d) Time: Due to lack of information, the power of habit and uncertainty the initial response to price change from people/consumers will be small on quantity demanded. In the long-run, when the information is passed on and spread around (i.e. the information for the existence of substitutes) Demand has higher elasticity, since preferences changed (i.e. heat oil vs air-conditioning and other means of generating heat).

f) Goods lifetime: Goods that have higher lifetime usually have higher demand elasticity.

Where is this knowledge applied? To know about price elasticity, is very important for policy makers  > business decisions and government decisions.

Government policymakers will use the demand elasticity for setting a tax policy. In order to increase its revenue, the government prefers to set high taxes on goods satisfying basic needs since an increase in the cost of buying those goods will not decrease much the quantity demanded leading to an increase in government revenue. Yes, its unfair for the people with low income.

A business will use the knowledge of Demand Elasticity for setting a pricing policy: > Price Increase/Decrease > Discounts > Offers

An increase in wages, which leads to an increasing in the price, when demand for the good is inelastic, increases revenues due to the fact that quantity demanded will not change much.


 

“I hope I am clear on this one. If not, contact us on social media and we will do our best to help you.

Thank you for reading my articles and watching my videos.”

Marios Kyriakou

References:
Ιωάννου-Σεργίου Μ., Μάτση Μ., Σάββα Ν., Σταύρου-Παπαδοπούλου Λ., Οικονομικά Α’ Λυκείου, Α΄ Έκδοση 2016. Υπηρεσία Ανάπτυξης Προγραμμάτων, Κύπρος.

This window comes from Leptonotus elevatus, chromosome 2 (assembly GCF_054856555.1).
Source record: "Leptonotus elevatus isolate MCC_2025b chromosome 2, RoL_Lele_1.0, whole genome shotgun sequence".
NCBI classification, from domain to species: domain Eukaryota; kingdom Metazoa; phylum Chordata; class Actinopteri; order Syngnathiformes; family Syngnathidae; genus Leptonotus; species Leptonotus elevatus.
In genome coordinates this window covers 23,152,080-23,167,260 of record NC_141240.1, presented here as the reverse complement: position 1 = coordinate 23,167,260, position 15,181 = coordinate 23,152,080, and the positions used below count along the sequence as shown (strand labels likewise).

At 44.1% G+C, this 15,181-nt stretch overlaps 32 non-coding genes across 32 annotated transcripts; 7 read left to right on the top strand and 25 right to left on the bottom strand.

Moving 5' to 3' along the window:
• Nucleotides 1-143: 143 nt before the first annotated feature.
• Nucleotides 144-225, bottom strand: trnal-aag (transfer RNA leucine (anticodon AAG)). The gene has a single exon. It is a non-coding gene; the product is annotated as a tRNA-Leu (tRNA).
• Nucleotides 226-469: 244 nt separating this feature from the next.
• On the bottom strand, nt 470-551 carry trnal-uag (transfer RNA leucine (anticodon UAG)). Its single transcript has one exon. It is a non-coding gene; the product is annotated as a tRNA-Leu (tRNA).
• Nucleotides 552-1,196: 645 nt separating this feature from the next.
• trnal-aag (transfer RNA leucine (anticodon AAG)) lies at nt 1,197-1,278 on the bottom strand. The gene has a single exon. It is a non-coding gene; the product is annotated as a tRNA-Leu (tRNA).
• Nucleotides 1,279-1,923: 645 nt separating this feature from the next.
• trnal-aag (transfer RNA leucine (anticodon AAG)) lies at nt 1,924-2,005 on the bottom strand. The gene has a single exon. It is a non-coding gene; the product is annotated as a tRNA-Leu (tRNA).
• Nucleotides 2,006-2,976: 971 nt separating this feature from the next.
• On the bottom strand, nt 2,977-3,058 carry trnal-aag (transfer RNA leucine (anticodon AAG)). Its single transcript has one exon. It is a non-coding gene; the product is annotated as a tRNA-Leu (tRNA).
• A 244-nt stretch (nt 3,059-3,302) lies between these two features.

Βλαδιμήρου-Παναγιώτου Β. και Κουζαλή-Σωτηρίου Ε., Οικονομικά Β’ Λυκείου, Κύπρος, Α΄ Έκδοση 2016.  Υπηρεσία Ανάπτυξης Προγραμμάτων, Κύπρος.
Βλαδιμήρου-Παναγιώτου Β. και Κουζαλή-Σωτηρίου Ε., Οικονομικά Γ’ Λυκείου, Κύπρος, Α΄ Έκδοση 2017.  Υπηρεσία Ανάπτυξης Προγραμμάτων, Κύπρος.
Besanko, David Braeutigam, Ronald R. Gibbs, Michael, 2011, Microeconomics, Hoboken: John Wiley, 4th ed,
International student version
Frank, Robert H., 2010, Microeconomics and Behavior, New York: McGraw-Hill Irwin, 8th ed.
Estrin, Saul Laidler, David E. W. Dietrich, Michael ., 2008, Microeconomics, Harlow: FT/ Prentice Hall, 5th ed.

Disclaimer: This article is intended for educational purposes only and does not replace independent professional judgement. Its purpose is to act as a complementary educational service to society, promoting personal development and social, economic and cultural progress of citizens. While this content has been prepared in good faith, no representation or warranty, express or implied, is or will be made and no responsibility or liability is or will be accepted by the creator to the accuracy or completeness of the information presented or any other written or oral information made available to any interested party and any such liability is expressly disclaimed.